Tens of thousands of anti-abortion protesters are expected to descend on Washington on Jan. 21, 2022, for the March for Life rally – as they have done annually since 1974 to protest the Roe v. Wade ruling of the previous year.
Whether they have reason to march against abortion in 12 months’ time is uncertain, though. It will likely depend on how the Supreme Court decides the case Dobbs v. Jackson Women’s Health Organization, which deals with a Mississippi law that bans most abortions in the state after the 15th week of pregnancy.
Speculation about the justices’ anticipated decision, expected by June, seems to be less about whether they will eviscerate the Roe decision – which recognized a constitutional right to abortion without excessive government interference – and more about how they might do it.
Prior to justices taking up Dobbs, much of the commentary on how the Court would deal with abortion was that it would kill Roe quietly, bit by bit, in a series of piecemeal rulings. But after oral argument on Dec. 1, 2021, a swift and unambiguous overturning is now thought possible.
In that December hearing, lawyers arguing the case and several justices discussed the criteria for overturning established precedent, which is a rule of law created by an earlier case. They referenced some of the “great overrulings” in the Court’s history, citing 1954’s Brown v. Board of Education – which ended legal racial segregation in public schools – as the greatest of them all.
As a legal scholar, I know that the Brown decision was of huge consequence. But it wasn’t the simple overruling that many see it as today. The care taken by the justices in 1954 in making that landmark ruling might have lessons for the current justices’ forthcoming decision in Dobbs.
The precedent that Brown supposedly overruled was Plessy v. Ferguson, the 1896 Supreme Court ruling that created the “separate but equal” doctrine enforced throughout the Jim Crow era.
Plessy held that the Fourteenth Amendment’s requirement of equal protection was satisfied by providing facilities of equal quality – in Plessy, it was railroad cars – even when citizens were segregated by race.
In Brown, the Supreme Court came down unanimously in favor of ending public school segregation. But many have assumed that in so doing the justices ruled that Plessy had been wrongly decided and decisively overturned it.
Chief Justice John Roberts asserted as much in his own confirmation hearings in 2005. When asked if the Court broke new ground in Brown, he replied: “Of course it was a dramatic shift. And the overruling of Plessy v. Ferguson was exactly that.”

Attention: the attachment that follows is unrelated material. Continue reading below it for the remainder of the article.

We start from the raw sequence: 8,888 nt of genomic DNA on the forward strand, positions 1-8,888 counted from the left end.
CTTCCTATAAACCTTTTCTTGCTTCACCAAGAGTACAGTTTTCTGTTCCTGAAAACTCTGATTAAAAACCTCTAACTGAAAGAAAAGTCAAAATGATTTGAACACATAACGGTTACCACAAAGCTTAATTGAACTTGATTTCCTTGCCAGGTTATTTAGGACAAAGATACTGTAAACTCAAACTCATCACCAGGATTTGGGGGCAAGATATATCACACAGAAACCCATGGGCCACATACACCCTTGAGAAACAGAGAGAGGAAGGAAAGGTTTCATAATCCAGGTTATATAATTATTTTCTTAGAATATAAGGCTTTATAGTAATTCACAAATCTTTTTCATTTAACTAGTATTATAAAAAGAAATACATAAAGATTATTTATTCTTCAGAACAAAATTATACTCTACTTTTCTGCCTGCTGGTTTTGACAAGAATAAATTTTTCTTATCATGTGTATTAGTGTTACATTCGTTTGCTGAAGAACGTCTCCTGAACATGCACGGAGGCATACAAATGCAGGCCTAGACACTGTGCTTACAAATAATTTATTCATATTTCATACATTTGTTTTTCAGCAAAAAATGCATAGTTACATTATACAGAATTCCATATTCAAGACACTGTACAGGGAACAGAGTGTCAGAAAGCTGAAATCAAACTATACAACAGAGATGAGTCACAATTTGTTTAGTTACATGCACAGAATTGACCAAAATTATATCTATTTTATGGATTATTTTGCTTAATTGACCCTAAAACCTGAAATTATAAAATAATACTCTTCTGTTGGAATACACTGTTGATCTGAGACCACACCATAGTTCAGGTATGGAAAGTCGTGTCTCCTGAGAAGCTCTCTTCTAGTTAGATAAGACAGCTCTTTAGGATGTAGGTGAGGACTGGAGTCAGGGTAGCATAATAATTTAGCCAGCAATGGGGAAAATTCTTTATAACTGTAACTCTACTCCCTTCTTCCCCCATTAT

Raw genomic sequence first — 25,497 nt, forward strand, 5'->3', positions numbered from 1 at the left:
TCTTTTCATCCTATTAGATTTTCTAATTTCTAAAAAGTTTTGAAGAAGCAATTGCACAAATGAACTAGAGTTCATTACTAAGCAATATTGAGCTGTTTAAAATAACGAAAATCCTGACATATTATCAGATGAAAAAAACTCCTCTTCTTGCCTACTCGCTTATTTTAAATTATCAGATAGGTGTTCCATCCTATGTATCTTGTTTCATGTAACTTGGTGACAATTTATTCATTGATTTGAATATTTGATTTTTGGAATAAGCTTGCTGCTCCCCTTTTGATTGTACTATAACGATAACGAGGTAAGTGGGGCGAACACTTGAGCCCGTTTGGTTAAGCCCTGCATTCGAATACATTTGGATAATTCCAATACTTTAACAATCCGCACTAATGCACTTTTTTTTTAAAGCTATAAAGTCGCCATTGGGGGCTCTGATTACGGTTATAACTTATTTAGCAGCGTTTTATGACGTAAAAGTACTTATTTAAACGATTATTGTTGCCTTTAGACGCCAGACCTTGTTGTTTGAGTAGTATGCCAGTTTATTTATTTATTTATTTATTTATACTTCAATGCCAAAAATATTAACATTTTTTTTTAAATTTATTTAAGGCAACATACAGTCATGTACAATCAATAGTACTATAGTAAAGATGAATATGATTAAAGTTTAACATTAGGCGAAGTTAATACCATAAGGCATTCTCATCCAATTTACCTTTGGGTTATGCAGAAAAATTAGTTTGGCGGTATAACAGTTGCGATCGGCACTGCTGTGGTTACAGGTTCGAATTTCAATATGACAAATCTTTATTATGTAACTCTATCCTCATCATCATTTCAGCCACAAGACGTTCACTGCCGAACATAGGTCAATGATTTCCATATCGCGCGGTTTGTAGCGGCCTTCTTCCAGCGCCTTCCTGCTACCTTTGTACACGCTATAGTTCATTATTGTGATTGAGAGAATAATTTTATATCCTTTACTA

But I believe the Brown decision was actually far more subtle. A careful reading shows that it did not overrule Plessy. Rather, it followed and applied Plessy rigorously.
The Court determined that separating children in public schools on the basis of race in and of itself harmed minority children psychologically.
A famous footnote in Brown cited social science studies in support of that factual finding.
And that finding of harm was crucial. It meant that racial segregation of public school children could never be “separate-but-equal,” as required by Plessy:
“We conclude that in the field of public education the doctrine of ‘separate but equal’ has no place. Separate educational facilities are inherently unequal. Therefore, we hold that the plaintiffs and others similarly situated … are, by reason of the segregation complained of, deprived of the equal protection of the laws guaranteed by the Fourteenth Amendment.”
The Court ruled that the moment the government places those children into separate schools, no matter how equal the physical facilities and educational services, the minority children are being excluded, made to feel inferior, and thereby harmed. In short, it failed Plessy’s test.
The Brown ruling did not overturn Plessy. It did not even carve out an exception to Plessy.
Instead, it followed Plessy and its logic to arrive at the conclusion that segregated public schools flunked the separate-but-equal test. Nothing more. The day after Brown was announced, Plessy was still standing.
Destroying precedent … by following it
The justices in Brown were doubtless aware of the virulent racism that existed in parts of the U.S. and the controversy around segregation. They were aware that some Americans would violently resist legally mandated desegregation.
If they were going to begin the process of desegregating America, they knew they had to do it with a minimum of swagger and a maximum of respect for precedent.
But the lesson of Brown is not, or not only, to try to minimize violent reaction. More important for the Court and the law, it is that judges who set out to change the future might be more effective if they can avoid ripping up the past.
Narrow though the Brown ruling was, it provided what Constitutional law expert Justin Driver described as “a powerful rhetorical and moral weapon that helped to catalyze the nation toward the goal of racial equality.” Brown was cited in subsequent years to help advance the proposition that segregation of other kinds was also unconstitutional – even though Brown itself said no such thing – and its impact expanded and spread.
Brown eventually destroyed Plessy – not by overruling it, but by following it.
Could today’s justices be as ingenious as their predecessors in Brown, and find a subtle and deferential way to bring about the sweeping legal change they might have in mind, while still respecting well-established precedent? We soon shall see.
[Understand key political developments, each week. Subscribe to The Conversation’s politics newsletter.]
Michael J. Saks has donated to the American Civil Liberties Union and to candidates for various public offices.